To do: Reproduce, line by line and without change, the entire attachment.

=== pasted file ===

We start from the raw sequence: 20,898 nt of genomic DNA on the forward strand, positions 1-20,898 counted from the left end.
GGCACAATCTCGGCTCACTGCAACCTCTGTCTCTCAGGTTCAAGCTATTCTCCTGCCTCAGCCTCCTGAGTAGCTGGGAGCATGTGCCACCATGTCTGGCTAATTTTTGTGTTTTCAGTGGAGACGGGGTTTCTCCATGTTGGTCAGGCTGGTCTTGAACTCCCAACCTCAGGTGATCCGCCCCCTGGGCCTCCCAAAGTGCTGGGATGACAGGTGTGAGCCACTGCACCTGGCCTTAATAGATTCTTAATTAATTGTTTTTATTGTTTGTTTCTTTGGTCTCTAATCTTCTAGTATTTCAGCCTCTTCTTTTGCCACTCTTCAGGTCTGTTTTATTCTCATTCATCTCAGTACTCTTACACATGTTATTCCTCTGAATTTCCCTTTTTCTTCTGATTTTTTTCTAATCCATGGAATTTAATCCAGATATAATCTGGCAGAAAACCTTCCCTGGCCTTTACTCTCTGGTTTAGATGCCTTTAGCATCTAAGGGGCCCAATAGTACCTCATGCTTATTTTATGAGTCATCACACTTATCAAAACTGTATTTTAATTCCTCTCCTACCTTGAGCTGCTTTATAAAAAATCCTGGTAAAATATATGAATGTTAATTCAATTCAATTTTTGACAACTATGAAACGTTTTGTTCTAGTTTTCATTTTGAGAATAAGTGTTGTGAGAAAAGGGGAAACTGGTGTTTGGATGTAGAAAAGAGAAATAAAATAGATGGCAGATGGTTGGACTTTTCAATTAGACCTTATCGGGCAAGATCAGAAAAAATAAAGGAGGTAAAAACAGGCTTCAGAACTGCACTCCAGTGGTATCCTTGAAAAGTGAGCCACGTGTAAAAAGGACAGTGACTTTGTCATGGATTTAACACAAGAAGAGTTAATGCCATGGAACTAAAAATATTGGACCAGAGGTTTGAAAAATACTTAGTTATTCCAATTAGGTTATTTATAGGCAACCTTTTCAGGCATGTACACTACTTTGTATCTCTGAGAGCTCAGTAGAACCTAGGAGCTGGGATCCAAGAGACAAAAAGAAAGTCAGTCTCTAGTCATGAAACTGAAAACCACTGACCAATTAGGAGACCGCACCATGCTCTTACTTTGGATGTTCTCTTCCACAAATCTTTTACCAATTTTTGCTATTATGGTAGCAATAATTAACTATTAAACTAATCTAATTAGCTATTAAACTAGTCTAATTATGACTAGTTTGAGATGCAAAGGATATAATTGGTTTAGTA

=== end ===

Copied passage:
We start from the raw sequence: 20,898 nt of genomic DNA on the forward strand, positions 1-20,898 counted from the left end.
GGCACAATCTCGGCTCACTGCAACCTCTGTCTCTCAGGTTCAAGCTATTCTCCTGCCTCAGCCTCCTGAGTAGCTGGGAGCATGTGCCACCATGTCTGGCTAATTTTTGTGTTTTCAGTGGAGACGGGGTTTCTCCATGTTGGTCAGGCTGGTCTTGAACTCCCAACCTCAGGTGATCCGCCCCCTGGGCCTCCCAAAGTGCTGGGATGACAGGTGTGAGCCACTGCACCTGGCCTTAATAGATTCTTAATTAATTGTTTTTATTGTTTGTTTCTTTGGTCTCTAATCTTCTAGTATTTCAGCCTCTTCTTTTGCCACTCTTCAGGTCTGTTTTATTCTCATTCATCTCAGTACTCTTACACATGTTATTCCTCTGAATTTCCCTTTTTCTTCTGATTTTTTTCTAATCCATGGAATTTAATCCAGATATAATCTGGCAGAAAACCTTCCCTGGCCTTTACTCTCTGGTTTAGATGCCTTTAGCATCTAAGGGGCCCAATAGTACCTCATGCTTATTTTATGAGTCATCACACTTATCAAAACTGTATTTTAATTCCTCTCCTACCTTGAGCTGCTTTATAAAAAATCCTGGTAAAATATATGAATGTTAATTCAATTCAATTTTTGACAACTATGAAACGTTTTGTTCTAGTTTTCATTTTGAGAATAAGTGTTGTGAGAAAAGGGGAAACTGGTGTTTGGATGTAGAAAAGAGAAATAAAATAGATGGCAGATGGTTGGACTTTTCAATTAGACCTTATCGGGCAAGATCAGAAAAAATAAAGGAGGTAAAAACAGGCTTCAGAACTGCACTCCAGTGGTATCCTTGAAAAGTGAGCCACGTGTAAAAAGGACAGTGACTTTGTCATGGATTTAACACAAGAAGAGTTAATGCCATGGAACTAAAAATATTGGACCAGAGGTTTGAAAAATACTTAGTTATTCCAATTAGGTTATTTATAGGCAACCTTTTCAGGCATGTACACTACTTTGTATCTCTGAGAGCTCAGTAGAACCTAGGAGCTGGGATCCAAGAGACAAAAAGAAAGTCAGTCTCTAGTCATGAAACTGAAAACCACTGACCAATTAGGAGACCGCACCATGCTCTTACTTTGGATGTTCTCTTCCACAAATCTTTTACCAATTTTTGCTATTATGGTAGCAATAATTAACTATTAAACTAATCTAATTAGCTATTAAACTAGTCTAATTATGACTAGTTTGAGATGCAAAGGATATAATTGGTTTAGTA